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--> example, there may be great variability in the direction of data flow into and out of an area in which a crisis has occurred—for example, between command posts and field units. During some phases, remote units may be used for data collection to be transmitted to centralized or command facilities that in turn will need only lower communication bandwidth to the mobile units. Adaptive network management can help increase the capability of the network elements, for example, by making the communications and computation able to run efficiently with respect to power consumption. Randy Katz has observed that wireless communication removes only one of the tethers on mobile computing; the other tether is electrical power (Katz, 1995). Advances in lightweight, long-lived battery technology and hardware technologies, such as low-power circuits, displays, and storage devices, would improve the performance of portable computers in a mobile setting. A possibility that is related directly to network management is the development of schemes that adapt to specific kinds of communications needs and incorporate broadcast and asymmetric communications to reduce the number and length of power-consuming transmissions by portable devices. For example, Katz observes that if a mobile device's request for a particular piece of information need not be satisfied immediately, the request can be transmitted at low power and low bandwidth. The response can be combined with those to other mobile devices, which are broadcast periodically to all of the units together at high power and bandwidth from the base stations. If a particular piece of information such as weather data is requested repeatedly by many users, it can be rebroadcast frequently to eliminate the need for remote units to transmit requests. Priority policy is a critical issue in many applications; the need for rapid deployment and change in crisis management illustrates the issue especially clearly. Priority policy is the set of procedures and management principles implemented in a network to allocate resources (e.g., access to scarce communications bandwidth) according to the priority of various demands for those resources. Priority policy may be a function of the situation, the role of each participant, their locations, the content being transmitted, and many other factors. The dynamic nature of some crises may be reflected in the need for dynamic reassignment of such priorities. The problem is that one may have to change the determination of which applications (such as life-critical medical sensor data streams) or users (such as search and rescue workers) have priority in using the communications facilities. Borrowing resources in a crisis may require reconfiguring communications facilities designed for another use, such as local police radio. A collection of priority management issues must be addressed: Who has the authority to make a determination about priorities? How are priorities determined? How are priorities configured? Configuration needs to be secure, but also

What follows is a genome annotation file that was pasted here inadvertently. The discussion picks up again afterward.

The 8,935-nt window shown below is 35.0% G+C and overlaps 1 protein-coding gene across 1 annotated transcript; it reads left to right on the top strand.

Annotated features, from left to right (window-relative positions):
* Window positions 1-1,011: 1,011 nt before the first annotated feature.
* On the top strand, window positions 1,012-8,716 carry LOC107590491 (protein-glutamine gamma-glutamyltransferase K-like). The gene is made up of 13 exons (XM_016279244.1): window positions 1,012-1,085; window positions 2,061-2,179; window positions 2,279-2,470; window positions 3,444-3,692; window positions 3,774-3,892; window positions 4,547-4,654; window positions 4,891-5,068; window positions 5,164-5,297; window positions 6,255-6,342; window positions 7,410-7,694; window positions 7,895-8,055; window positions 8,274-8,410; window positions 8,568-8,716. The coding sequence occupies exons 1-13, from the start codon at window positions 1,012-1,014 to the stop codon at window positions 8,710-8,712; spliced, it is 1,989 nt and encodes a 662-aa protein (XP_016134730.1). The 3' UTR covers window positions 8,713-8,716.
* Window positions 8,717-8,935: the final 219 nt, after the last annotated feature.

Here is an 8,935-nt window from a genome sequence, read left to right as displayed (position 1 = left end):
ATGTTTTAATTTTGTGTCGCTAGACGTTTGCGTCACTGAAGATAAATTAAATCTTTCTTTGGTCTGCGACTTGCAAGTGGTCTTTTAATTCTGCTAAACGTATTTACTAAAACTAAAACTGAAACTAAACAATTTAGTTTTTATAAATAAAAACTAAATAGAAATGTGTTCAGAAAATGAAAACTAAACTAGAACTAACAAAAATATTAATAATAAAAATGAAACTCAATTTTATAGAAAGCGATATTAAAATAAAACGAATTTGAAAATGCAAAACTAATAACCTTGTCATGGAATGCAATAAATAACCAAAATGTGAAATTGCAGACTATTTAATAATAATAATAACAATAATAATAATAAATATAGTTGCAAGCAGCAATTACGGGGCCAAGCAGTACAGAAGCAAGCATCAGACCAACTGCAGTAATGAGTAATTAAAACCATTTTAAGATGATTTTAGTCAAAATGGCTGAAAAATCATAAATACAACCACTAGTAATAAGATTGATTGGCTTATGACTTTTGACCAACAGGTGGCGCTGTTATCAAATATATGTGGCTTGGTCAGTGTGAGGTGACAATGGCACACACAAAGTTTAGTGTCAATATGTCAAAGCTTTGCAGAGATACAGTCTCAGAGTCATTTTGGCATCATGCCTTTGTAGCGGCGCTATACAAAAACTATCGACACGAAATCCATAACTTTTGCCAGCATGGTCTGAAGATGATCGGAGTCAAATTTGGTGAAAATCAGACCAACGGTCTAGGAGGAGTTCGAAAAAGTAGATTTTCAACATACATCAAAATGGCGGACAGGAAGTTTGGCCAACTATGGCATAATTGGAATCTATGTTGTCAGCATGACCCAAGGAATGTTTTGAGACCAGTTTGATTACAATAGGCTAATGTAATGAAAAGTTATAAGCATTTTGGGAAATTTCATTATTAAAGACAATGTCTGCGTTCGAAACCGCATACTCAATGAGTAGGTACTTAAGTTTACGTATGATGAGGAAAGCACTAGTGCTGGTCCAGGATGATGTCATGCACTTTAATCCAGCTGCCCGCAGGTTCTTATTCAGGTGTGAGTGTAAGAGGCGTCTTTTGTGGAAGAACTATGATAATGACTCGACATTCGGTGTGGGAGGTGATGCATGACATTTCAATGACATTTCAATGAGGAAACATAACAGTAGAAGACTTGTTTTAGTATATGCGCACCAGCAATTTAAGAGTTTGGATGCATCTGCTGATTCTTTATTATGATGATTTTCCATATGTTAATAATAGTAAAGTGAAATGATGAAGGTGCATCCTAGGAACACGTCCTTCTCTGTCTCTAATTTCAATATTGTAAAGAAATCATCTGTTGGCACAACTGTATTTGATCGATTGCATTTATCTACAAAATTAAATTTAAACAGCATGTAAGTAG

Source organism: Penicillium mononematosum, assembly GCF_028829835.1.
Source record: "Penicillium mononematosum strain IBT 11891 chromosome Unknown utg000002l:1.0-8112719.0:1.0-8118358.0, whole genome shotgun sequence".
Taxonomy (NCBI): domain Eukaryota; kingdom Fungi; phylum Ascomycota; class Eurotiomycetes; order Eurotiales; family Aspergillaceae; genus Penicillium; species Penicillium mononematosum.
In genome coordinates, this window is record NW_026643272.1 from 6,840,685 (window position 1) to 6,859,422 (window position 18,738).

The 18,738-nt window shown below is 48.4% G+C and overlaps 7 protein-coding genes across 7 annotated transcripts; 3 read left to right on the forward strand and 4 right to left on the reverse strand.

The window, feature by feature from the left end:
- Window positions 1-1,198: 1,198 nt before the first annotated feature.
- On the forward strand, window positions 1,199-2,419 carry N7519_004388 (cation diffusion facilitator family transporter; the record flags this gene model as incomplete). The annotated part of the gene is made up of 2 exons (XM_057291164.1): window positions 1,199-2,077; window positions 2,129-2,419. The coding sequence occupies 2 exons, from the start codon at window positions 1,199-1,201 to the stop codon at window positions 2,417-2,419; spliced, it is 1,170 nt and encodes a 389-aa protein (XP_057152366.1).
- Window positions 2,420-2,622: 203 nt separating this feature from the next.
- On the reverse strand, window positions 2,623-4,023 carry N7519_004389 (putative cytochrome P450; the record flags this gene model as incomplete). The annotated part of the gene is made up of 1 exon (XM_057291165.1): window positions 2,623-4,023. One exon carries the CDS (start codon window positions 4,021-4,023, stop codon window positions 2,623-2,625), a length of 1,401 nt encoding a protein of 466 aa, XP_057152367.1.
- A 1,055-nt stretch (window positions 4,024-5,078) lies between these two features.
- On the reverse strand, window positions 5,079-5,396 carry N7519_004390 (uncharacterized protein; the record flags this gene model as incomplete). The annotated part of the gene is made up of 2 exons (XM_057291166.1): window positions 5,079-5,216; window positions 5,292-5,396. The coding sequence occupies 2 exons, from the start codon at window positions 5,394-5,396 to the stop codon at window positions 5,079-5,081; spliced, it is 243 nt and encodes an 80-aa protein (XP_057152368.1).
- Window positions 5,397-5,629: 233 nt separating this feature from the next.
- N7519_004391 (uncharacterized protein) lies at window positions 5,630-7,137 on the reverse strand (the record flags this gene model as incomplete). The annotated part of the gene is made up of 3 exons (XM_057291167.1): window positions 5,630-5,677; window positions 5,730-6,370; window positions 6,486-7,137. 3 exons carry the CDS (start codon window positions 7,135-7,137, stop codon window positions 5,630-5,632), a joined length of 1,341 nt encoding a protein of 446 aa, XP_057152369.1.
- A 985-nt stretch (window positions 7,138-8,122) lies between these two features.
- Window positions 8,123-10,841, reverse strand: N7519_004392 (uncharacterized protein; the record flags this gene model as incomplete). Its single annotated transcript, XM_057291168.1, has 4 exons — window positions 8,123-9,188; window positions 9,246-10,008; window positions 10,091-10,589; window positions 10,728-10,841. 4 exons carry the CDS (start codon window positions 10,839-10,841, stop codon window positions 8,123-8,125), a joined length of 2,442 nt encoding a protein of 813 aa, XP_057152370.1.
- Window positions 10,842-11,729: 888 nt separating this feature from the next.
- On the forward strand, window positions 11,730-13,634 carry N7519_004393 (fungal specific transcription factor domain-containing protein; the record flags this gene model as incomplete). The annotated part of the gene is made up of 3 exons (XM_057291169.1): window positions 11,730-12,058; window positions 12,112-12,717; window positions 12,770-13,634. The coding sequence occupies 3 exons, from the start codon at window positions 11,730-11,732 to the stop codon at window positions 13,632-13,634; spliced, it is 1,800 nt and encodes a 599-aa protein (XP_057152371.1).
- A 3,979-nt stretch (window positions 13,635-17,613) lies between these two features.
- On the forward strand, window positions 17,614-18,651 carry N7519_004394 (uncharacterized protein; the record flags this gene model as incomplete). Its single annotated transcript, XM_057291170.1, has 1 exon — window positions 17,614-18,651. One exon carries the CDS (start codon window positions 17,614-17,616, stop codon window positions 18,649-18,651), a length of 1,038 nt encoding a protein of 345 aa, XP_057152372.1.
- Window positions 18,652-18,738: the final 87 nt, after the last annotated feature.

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--> user friendly, because the people performing it may not be network or communications experts. How are such priorities provided by the network and related resources? How will the network perform under the priority conditions assigned? The last is a particularly difficult problem for network management. Michael Zyda, of the Naval Postgraduate School, identified predictive modeling of network latency as a difficult research challenge for distributed virtual environments, for which realistic simulation experiences set relatively strict limits on the latency that can be tolerated, implying a need for giving priority to those data streams. One suggestion arising in the workshops was a priority server within a client-server architecture to centralize and manage evolving priorities. This approach might allow for the development of a multilevel availability policy analogous to a multilevel security policy. A dynamically configurable mechanism for allocating scarce bandwidth on a priority basis could enable creation of the ''emergency lane" over the communications infrastructure that crisis managers at the workshops identified as a high-priority need. If such mechanisms were available they could be of great use in managing priority allocation in other domains such as medicine, manufacturing, and banking. In situations that are not crises, however, one might be able to plan ahead for changes in priority, and it is likely that network and communications expertise might be more readily available. Victor Frost, of the University of Kansas, discussed the challenges of meeting diverse priority configuration within a network that integrates voice with other services: Some current networks use multilevel precedence (MLP) to ensure that important users have priority access to communications services. The general idea for MLP-like capabilities is that during normal operations the network satisfies the performance requirements of all users, but when the network is stressed, higher-priority users get preferential treatment. For voice networks, MLP decisions are straightforward: accept, deny, or cut off connections. However, as crisis management starts to use integrated services (i.e., voice, data, video, and multimedia), MLP decisions become more complex. For example, in today's systems an option is to drop low-precedence calls. In a multimedia network, not all calls are created equal. For example, dropping a low-precedence voice call would not necessarily allow for the connection of a high-precedence data call. MLP-like services should be available in future integrated networks. Open issues include initially allocating and then reallocating network resources in response to rapidly changing conditions in an MLP context. In addition, the infrastructure must be capable of transmitting MLP-like control information (signaling) that can be processed along with other network signaling messages. There is a need to develop MLP-like services that match the characteristics of integrated networks.